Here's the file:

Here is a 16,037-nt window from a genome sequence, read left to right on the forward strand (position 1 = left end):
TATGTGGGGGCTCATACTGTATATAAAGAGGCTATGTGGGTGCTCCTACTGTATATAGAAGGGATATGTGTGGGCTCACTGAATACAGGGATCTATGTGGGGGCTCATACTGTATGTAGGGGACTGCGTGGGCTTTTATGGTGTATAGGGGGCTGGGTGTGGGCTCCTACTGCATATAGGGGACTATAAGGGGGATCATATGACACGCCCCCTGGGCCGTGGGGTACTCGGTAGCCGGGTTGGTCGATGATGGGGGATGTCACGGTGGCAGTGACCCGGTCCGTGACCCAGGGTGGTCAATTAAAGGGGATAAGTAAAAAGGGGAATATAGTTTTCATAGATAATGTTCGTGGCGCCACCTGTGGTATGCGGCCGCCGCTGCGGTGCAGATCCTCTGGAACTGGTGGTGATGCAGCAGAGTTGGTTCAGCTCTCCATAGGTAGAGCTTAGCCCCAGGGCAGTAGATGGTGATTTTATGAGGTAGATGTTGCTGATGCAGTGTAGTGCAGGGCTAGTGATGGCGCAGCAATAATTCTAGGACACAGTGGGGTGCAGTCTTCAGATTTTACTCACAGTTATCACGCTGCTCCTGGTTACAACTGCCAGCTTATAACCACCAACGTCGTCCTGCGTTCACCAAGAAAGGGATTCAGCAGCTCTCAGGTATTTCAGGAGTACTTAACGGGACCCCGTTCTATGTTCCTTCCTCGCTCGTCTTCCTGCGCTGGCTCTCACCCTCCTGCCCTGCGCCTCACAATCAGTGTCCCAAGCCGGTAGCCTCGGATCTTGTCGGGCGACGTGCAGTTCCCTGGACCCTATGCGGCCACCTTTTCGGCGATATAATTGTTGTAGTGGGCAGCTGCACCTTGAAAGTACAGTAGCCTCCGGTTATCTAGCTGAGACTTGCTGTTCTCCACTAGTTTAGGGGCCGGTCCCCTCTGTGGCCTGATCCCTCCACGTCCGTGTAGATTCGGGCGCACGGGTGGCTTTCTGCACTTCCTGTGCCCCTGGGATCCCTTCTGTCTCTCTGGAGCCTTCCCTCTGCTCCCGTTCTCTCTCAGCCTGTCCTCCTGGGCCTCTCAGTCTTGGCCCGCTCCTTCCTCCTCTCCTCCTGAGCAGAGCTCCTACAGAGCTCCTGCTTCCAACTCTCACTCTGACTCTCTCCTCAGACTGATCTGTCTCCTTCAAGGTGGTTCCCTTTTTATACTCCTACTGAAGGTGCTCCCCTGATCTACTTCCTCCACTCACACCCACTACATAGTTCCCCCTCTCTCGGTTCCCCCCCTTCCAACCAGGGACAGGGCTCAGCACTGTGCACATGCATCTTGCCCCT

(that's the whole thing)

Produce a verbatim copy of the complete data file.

Here is a 16,037-nt window from a genome sequence, read left to right on the forward strand (position 1 = left end):
TATGTGGGGGCTCATACTGTATATAAAGAGGCTATGTGGGTGCTCCTACTGTATATAGAAGGGATATGTGTGGGCTCACTGAATACAGGGATCTATGTGGGGGCTCATACTGTATGTAGGGGACTGCGTGGGCTTTTATGGTGTATAGGGGGCTGGGTGTGGGCTCCTACTGCATATAGGGGACTATAAGGGGGATCATATGACACGCCCCCTGGGCCGTGGGGTACTCGGTAGCCGGGTTGGTCGATGATGGGGGATGTCACGGTGGCAGTGACCCGGTCCGTGACCCAGGGTGGTCAATTAAAGGGGATAAGTAAAAAGGGGAATATAGTTTTCATAGATAATGTTCGTGGCGCCACCTGTGGTATGCGGCCGCCGCTGCGGTGCAGATCCTCTGGAACTGGTGGTGATGCAGCAGAGTTGGTTCAGCTCTCCATAGGTAGAGCTTAGCCCCAGGGCAGTAGATGGTGATTTTATGAGGTAGATGTTGCTGATGCAGTGTAGTGCAGGGCTAGTGATGGCGCAGCAATAATTCTAGGACACAGTGGGGTGCAGTCTTCAGATTTTACTCACAGTTATCACGCTGCTCCTGGTTACAACTGCCAGCTTATAACCACCAACGTCGTCCTGCGTTCACCAAGAAAGGGATTCAGCAGCTCTCAGGTATTTCAGGAGTACTTAACGGGACCCCGTTCTATGTTCCTTCCTCGCTCGTCTTCCTGCGCTGGCTCTCACCCTCCTGCCCTGCGCCTCACAATCAGTGTCCCAAGCCGGTAGCCTCGGATCTTGTCGGGCGACGTGCAGTTCCCTGGACCCTATGCGGCCACCTTTTCGGCGATATAATTGTTGTAGTGGGCAGCTGCACCTTGAAAGTACAGTAGCCTCCGGTTATCTAGCTGAGACTTGCTGTTCTCCACTAGTTTAGGGGCCGGTCCCCTCTGTGGCCTGATCCCTCCACGTCCGTGTAGATTCGGGCGCACGGGTGGCTTTCTGCACTTCCTGTGCCCCTGGGATCCCTTCTGTCTCTCTGGAGCCTTCCCTCTGCTCCCGTTCTCTCTCAGCCTGTCCTCCTGGGCCTCTCAGTCTTGGCCCGCTCCTTCCTCCTCTCCTCCTGAGCAGAGCTCCTACAGAGCTCCTGCTTCCAACTCTCACTCTGACTCTCTCCTCAGACTGATCTGTCTCCTTCAAGGTGGTTCCCTTTTTATACTCCTACTGAAGGTGCTCCCCTGATCTACTTCCTCCACTCACACCCACTACATAGTTCCCCCTCTCTCGGTTCCCCCCCTTCCAACCAGGGACAGGGCTCAGCACTGTGCACATGCATCTTGCCCCT